At least saliva, urine, feces, and vomit do not become infectious unless infected by blood. If they did we would have some serious worries.

OSHA Training

Employees with a chance of contacting blood need bloodborne pathogen training. Such training may be found on the Internet or, as I recommend, can be taken at the American Red Cross. Crime scene cleanup technicians, as well as other employess, must have their bloodborne pathogen train renewed every year.

Bloodborne Pathogen Training:

  • Tells about how disease spreads by blood and symptoms.
  • Tells about an the exposure control plan
  • Tells about personal protective equipment
  • Tells about hepatitis B and vaccines


Human Immunodeficiency Virus (HIV)

  • HIV dies outside of our bodies.
  • No threat on contracting
  • HIV through casual contact
  • HIV damages our immune system

Hepatitis B (HBV)

About 1.25 million US residents contracte HIV. Their symptoms include jaundice, fatigue, abdominal pain, loss of appetite, intermittent nausea, and vomiting. They do not feel very well.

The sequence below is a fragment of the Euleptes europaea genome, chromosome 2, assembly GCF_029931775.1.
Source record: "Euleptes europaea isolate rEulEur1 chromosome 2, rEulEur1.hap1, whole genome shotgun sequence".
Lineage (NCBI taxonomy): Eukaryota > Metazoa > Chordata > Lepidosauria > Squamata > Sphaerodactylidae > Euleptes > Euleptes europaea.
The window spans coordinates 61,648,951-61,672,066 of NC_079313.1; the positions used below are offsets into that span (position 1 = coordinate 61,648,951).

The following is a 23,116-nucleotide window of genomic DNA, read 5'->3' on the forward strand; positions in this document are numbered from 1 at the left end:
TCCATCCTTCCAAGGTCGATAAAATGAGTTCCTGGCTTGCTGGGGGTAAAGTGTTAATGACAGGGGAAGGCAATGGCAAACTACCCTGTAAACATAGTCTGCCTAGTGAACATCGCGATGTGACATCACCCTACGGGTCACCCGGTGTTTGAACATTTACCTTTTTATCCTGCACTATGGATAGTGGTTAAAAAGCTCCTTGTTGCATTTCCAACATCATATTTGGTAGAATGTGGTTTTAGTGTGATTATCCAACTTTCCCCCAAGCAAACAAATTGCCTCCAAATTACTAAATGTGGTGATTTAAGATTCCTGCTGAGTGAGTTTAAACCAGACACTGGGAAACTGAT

• Sometimes HIV leads to chronic liver disease. Even liver cancer may follow and then death.
  • Sometime HBV survives as long as a week week in dried blood.
  • Sometimes symptoms take as long as 1 - 9 months to appear.
  • Since 1982 vaccination has been available.

Hepatitis C (HCV)

In the US, our most common and cronic bloodborne disease is Hepatitis C.

Sometimes its symptoms include jaundice with fatigue and abdominal pain. Even loss of appetite with intermittent nausea and vomiting may follow.

Sometimes hepatitis C leads to chronic liver disease and death. Infected persons must live a clean lifestyle. Good food, adequate rest, and moderate exercise help.